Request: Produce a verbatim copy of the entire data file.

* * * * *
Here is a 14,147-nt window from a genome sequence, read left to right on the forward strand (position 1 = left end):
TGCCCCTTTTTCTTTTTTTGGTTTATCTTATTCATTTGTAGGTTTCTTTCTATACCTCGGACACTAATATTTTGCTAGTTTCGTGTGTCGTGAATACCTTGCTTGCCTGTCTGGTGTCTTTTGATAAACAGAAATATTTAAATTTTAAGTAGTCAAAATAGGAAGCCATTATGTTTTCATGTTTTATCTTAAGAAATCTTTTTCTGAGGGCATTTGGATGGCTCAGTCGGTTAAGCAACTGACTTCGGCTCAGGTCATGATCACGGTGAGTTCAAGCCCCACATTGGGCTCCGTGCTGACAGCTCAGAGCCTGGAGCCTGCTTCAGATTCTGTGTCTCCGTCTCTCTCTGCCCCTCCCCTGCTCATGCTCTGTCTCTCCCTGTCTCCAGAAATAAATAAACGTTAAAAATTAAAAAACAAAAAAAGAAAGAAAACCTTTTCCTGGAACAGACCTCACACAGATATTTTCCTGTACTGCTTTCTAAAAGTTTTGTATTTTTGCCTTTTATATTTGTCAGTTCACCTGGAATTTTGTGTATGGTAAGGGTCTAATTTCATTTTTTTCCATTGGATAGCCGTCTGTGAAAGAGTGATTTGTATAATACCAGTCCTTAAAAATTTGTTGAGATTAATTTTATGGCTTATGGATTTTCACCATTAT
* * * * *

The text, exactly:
Here is a 14,147-nt window from a genome sequence, read left to right on the forward strand (position 1 = left end):
TGCCCCTTTTTCTTTTTTTGGTTTATCTTATTCATTTGTAGGTTTCTTTCTATACCTCGGACACTAATATTTTGCTAGTTTCGTGTGTCGTGAATACCTTGCTTGCCTGTCTGGTGTCTTTTGATAAACAGAAATATTTAAATTTTAAGTAGTCAAAATAGGAAGCCATTATGTTTTCATGTTTTATCTTAAGAAATCTTTTTCTGAGGGCATTTGGATGGCTCAGTCGGTTAAGCAACTGACTTCGGCTCAGGTCATGATCACGGTGAGTTCAAGCCCCACATTGGGCTCCGTGCTGACAGCTCAGAGCCTGGAGCCTGCTTCAGATTCTGTGTCTCCGTCTCTCTCTGCCCCTCCCCTGCTCATGCTCTGTCTCTCCCTGTCTCCAGAAATAAATAAACGTTAAAAATTAAAAAACAAAAAAAGAAAGAAAACCTTTTCCTGGAACAGACCTCACACAGATATTTTCCTGTACTGCTTTCTAAAAGTTTTGTATTTTTGCCTTTTATATTTGTCAGTTCACCTGGAATTTTGTGTATGGTAAGGGTCTAATTTCATTTTTTTCCATTGGATAGCCGTCTGTGAAAGAGTGATTTGTATAATACCAGTCCTTAAAAATTTGTTGAGATTAATTTTATGGCTTATGGATTTTCACCATTAT